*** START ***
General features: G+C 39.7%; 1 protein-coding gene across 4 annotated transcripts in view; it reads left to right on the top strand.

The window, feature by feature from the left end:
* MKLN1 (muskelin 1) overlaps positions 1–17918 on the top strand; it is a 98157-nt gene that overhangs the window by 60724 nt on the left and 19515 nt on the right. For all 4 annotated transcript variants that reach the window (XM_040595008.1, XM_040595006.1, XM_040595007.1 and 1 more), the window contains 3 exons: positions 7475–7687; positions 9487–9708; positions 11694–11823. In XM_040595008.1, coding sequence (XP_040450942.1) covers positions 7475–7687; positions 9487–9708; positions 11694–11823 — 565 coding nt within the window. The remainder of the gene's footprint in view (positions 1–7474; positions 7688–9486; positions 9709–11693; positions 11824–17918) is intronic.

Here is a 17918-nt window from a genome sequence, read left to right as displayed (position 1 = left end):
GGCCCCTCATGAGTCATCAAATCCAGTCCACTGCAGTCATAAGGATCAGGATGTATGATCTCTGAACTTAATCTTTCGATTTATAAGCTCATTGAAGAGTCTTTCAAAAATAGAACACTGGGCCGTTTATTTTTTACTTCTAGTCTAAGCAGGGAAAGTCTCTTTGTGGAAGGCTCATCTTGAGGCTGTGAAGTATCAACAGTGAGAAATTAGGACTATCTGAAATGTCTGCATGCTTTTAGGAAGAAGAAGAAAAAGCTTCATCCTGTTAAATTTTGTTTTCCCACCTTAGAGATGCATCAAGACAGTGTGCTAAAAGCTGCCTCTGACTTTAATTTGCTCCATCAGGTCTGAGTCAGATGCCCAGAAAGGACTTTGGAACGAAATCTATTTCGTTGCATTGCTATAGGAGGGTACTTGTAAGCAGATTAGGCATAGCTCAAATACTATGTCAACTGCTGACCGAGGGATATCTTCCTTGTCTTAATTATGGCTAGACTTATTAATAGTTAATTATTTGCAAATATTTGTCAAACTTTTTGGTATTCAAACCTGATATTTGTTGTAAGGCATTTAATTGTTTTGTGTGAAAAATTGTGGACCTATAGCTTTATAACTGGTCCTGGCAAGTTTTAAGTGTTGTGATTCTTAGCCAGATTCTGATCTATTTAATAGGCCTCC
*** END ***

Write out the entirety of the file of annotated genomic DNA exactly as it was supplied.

General features: G+C 39.7%; 1 protein-coding gene across 4 annotated transcripts in view; it reads left to right on the top strand.

The window, feature by feature from the left end:
* MKLN1 (muskelin 1) overlaps positions 1–17918 on the top strand; it is a 98157-nt gene that overhangs the window by 60724 nt on the left and 19515 nt on the right. For all 4 annotated transcript variants that reach the window (XM_040595008.1, XM_040595006.1, XM_040595007.1 and 1 more), the window contains 3 exons: positions 7475–7687; positions 9487–9708; positions 11694–11823. In XM_040595008.1, coding sequence (XP_040450942.1) covers positions 7475–7687; positions 9487–9708; positions 11694–11823 — 565 coding nt within the window. The remainder of the gene's footprint in view (positions 1–7474; positions 7688–9486; positions 9709–11693; positions 11824–17918) is intronic.

Here is a 17918-nt window from a genome sequence, read left to right as displayed (position 1 = left end):
GGCCCCTCATGAGTCATCAAATCCAGTCCACTGCAGTCATAAGGATCAGGATGTATGATCTCTGAACTTAATCTTTCGATTTATAAGCTCATTGAAGAGTCTTTCAAAAATAGAACACTGGGCCGTTTATTTTTTACTTCTAGTCTAAGCAGGGAAAGTCTCTTTGTGGAAGGCTCATCTTGAGGCTGTGAAGTATCAACAGTGAGAAATTAGGACTATCTGAAATGTCTGCATGCTTTTAGGAAGAAGAAGAAAAAGCTTCATCCTGTTAAATTTTGTTTTCCCACCTTAGAGATGCATCAAGACAGTGTGCTAAAAGCTGCCTCTGACTTTAATTTGCTCCATCAGGTCTGAGTCAGATGCCCAGAAAGGACTTTGGAACGAAATCTATTTCGTTGCATTGCTATAGGAGGGTACTTGTAAGCAGATTAGGCATAGCTCAAATACTATGTCAACTGCTGACCGAGGGATATCTTCCTTGTCTTAATTATGGCTAGACTTATTAATAGTTAATTATTTGCAAATATTTGTCAAACTTTTTGGTATTCAAACCTGATATTTGTTGTAAGGCATTTAATTGTTTTGTGTGAAAAATTGTGGACCTATAGCTTTATAACTGGTCCTGGCAAGTTTTAAGTGTTGTGATTCTTAGCCAGATTCTGATCTATTTAATAGGCCTCC